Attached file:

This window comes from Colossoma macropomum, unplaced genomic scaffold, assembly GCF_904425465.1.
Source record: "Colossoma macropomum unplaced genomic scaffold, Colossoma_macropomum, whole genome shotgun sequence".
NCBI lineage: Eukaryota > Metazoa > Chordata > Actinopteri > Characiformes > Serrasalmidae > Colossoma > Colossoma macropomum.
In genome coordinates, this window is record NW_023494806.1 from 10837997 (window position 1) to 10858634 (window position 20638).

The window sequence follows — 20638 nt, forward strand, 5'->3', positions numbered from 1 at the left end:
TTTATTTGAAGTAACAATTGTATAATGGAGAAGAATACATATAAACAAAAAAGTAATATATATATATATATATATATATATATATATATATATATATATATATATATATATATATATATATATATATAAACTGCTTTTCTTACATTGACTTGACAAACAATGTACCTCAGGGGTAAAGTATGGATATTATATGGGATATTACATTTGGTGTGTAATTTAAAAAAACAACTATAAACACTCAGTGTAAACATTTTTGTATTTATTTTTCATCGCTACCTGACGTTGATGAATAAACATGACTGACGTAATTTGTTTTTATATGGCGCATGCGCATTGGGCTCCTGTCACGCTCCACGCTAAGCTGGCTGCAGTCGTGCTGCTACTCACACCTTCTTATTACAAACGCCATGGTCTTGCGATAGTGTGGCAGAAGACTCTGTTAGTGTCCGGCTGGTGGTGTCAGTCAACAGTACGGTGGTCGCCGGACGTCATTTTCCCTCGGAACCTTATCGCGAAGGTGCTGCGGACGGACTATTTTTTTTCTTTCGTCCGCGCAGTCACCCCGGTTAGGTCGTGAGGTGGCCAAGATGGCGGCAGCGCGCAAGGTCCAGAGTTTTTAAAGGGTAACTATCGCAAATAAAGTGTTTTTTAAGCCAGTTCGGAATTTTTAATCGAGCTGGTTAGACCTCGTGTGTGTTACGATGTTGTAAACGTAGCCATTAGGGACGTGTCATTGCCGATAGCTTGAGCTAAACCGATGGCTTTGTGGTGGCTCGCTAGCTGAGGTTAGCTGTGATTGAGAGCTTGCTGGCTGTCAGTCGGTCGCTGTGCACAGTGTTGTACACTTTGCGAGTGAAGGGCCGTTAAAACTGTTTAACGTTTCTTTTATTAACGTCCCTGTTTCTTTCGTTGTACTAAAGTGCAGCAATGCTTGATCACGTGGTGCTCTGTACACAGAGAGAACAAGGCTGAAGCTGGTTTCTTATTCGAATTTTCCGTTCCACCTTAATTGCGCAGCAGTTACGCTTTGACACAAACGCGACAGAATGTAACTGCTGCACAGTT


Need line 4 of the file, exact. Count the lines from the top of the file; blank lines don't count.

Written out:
In genome coordinates, this window is record NW_023494806.1 from 10837997 (window position 1) to 10858634 (window position 20638).